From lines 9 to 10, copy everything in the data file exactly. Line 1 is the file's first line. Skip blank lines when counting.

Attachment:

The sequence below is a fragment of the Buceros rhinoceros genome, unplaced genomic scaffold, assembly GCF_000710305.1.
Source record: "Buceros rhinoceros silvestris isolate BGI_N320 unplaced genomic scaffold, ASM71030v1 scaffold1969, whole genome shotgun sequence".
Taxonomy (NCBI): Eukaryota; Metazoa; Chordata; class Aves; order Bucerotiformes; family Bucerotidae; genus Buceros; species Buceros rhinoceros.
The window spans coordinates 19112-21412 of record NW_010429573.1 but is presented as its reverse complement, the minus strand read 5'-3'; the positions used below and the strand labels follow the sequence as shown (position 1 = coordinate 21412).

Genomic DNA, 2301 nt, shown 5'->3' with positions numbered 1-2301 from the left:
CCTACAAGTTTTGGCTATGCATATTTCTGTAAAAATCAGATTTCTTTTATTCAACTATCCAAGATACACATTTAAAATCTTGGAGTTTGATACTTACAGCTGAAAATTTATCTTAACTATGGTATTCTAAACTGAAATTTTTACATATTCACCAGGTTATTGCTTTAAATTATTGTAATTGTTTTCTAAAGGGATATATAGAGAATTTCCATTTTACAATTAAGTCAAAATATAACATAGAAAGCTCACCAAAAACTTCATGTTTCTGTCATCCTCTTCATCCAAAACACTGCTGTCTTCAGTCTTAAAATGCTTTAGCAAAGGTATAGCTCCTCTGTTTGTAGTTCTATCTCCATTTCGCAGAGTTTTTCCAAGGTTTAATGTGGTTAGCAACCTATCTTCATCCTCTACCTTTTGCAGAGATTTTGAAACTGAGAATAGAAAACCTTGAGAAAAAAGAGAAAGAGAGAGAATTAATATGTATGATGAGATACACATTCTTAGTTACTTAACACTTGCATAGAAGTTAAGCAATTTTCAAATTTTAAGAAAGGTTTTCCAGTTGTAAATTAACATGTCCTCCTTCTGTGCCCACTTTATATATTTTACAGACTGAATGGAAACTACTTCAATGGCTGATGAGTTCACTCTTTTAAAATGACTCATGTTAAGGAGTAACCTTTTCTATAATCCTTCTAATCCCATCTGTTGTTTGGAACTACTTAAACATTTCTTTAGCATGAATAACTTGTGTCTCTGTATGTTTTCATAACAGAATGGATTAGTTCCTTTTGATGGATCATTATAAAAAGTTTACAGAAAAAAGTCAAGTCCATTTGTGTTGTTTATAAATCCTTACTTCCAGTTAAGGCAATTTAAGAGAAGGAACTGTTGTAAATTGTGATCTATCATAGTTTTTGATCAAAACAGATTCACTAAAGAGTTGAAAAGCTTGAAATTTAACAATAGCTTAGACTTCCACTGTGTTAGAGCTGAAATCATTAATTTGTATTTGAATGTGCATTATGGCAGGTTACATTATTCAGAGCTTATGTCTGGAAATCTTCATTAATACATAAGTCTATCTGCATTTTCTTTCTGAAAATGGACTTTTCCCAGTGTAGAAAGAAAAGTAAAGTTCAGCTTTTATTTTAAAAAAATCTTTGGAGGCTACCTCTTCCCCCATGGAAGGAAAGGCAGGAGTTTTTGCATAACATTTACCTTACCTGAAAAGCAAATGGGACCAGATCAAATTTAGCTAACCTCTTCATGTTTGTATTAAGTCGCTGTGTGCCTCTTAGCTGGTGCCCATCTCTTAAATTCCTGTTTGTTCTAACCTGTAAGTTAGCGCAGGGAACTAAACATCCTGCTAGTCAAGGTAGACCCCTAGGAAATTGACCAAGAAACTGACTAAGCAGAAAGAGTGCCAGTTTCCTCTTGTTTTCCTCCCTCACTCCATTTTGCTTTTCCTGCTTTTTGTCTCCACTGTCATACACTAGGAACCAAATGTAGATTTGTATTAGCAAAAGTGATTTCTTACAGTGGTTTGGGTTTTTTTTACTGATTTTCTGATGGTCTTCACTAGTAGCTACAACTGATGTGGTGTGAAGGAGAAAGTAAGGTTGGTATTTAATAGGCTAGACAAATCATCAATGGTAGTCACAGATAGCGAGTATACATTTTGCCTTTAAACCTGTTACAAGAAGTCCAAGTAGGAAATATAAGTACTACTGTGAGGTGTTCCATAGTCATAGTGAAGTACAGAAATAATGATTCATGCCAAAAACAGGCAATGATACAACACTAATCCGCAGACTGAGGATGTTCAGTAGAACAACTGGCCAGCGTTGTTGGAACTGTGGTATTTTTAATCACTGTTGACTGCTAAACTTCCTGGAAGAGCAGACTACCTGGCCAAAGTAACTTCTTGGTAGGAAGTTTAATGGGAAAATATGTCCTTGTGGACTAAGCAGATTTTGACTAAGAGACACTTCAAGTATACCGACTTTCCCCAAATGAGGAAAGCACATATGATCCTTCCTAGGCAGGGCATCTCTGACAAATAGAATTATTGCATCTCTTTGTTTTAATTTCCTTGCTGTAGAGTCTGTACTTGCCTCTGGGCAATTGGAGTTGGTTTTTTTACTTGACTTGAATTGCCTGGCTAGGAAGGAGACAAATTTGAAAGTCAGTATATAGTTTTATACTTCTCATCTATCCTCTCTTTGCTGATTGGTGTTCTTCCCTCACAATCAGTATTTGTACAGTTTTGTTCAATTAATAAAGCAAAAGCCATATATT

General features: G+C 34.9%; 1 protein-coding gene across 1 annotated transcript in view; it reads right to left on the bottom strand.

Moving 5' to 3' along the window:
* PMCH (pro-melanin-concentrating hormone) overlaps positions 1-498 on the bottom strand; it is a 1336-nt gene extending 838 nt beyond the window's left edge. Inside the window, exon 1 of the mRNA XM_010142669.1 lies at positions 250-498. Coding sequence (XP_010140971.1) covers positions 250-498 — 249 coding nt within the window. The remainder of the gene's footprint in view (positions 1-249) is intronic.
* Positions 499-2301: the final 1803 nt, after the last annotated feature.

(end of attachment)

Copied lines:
* PMCH (pro-melanin-concentrating hormone) overlaps positions 1-498 on the bottom strand; it is a 1336-nt gene extending 838 nt beyond the window's left edge. Inside the window, exon 1 of the mRNA XM_010142669.1 lies at positions 250-498. Coding sequence (XP_010140971.1) covers positions 250-498 — 249 coding nt within the window. The remainder of the gene's footprint in view (positions 1-249) is intronic.
* Positions 499-2301: the final 1803 nt, after the last annotated feature.